Again, this is something that the Pirates have been trying to fix for a while. Having a whole season of Tabata and Alvarez and Walker and none of LaRoche or Iwamura should make the offense a lot better, even without accounting for the natural progression of those players. Like arguing Correia/Olsen vs. Duke, Diaz vs. Milledge is a question that doesn't necessarily have a right answer from here, but it does seem like the Pirates are more dedicated to the platoon in this coming year and that should make both Jones and whoever plays right field more effective.
Part of the problem with the offense last year seemed to me to be the front office leaning on John Russell to play certain players to showcase them for trades (Ryan Church, Ryan Doumit) or simply because they wanted a full impression of them (Jones). Obviously it's hard to say from here, but it seems like the Pirates recognize what they have in Jones and I don't know that they're going to make the same mistake by giving a huge chunk of at-bats to a similar player with similar flaws (John Bowker). Given the young players in position around the diamond, I don't really see a problem with putting the hot bats in right field and first base and trying to manipulate match-ups to your advantage. The Pirates were never going to trade for Adrian Gonzalez or sign Carl Crawford; being smart with the assets you have can sometimes be pretty effective.
The defense was pretty bad
I'm a big proponent of fixing the defense to help the pitching, but I can also see the argument that there's not much point in fixing the defense until you know what you have everywhere else. Neil Walker may be more comfortable (and better defensively) at third base than second, but why move him to third now if you're planning on drafting Anthony Rendon? And guys like JJ Hardy or Brendan Ryan might be upgrades over Ronny Cedeno, but they're not worth overpaying for even by a small amount. Cedeno's bad, but not so bad that it's worth giving up prospects just to shuffle him out of the lineup for a year at this point.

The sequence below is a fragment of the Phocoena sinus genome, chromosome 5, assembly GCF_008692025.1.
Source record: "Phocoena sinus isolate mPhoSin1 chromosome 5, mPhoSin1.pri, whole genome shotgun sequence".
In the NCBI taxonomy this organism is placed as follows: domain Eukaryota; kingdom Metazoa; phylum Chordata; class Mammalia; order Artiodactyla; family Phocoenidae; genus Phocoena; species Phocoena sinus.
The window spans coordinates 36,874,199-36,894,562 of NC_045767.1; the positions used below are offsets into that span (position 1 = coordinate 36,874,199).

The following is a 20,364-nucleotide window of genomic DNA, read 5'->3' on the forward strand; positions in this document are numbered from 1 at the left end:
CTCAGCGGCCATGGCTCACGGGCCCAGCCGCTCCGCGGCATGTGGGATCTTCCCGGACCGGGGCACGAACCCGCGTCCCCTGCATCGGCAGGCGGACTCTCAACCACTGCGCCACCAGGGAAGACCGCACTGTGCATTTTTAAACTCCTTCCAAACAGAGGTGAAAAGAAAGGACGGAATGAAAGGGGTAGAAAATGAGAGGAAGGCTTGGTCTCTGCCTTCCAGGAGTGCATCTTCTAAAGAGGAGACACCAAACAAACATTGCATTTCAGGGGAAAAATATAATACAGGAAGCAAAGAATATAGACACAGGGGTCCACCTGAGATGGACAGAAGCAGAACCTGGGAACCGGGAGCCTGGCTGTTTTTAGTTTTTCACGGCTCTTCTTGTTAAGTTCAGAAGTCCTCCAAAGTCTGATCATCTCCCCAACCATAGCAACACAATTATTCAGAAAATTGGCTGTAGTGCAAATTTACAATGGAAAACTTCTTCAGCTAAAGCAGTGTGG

If the Pirates are going to be better in 2011, it's going to be because of Andrew McCutchen, Pedro Alvarez, Jose Tabata, Neil Walker, James McDonald, Ross Ohlendorf, Charlie Morton, and maybe Rudy Owens and/or one of his minor league compatriots. That's true today and it was true a week ago when the Winter Meetings started. Teams like the Pirates don't add big-time impact players through free agency; they add them through drafting and trading. Maybe Huntington laid the groundwork for a pivotal trade with the moves this week, be it a trade of a current player Paul Maholm or Ryan Doumit or a future trade of a recently acquired Pirate like Matt Diaz or Kevin Correia.
That means that free agency for the Pirates is the same this year as it's been in the past; try to find some kind of help where it's most needed without blocking young players that absolutely need to play. Last year they got the second part right, but failed miserably on the "some kind of help" part with Ryan Church and Bobby Crosby and Aki Iwamura (who was a trade and not a free agent, but still falls into the same kind of philosophy). I'm inclined to believe that Matt Diaz and Kevin Correia will be more helpful to the team next year than they were last year, but that's not exactly hard to do.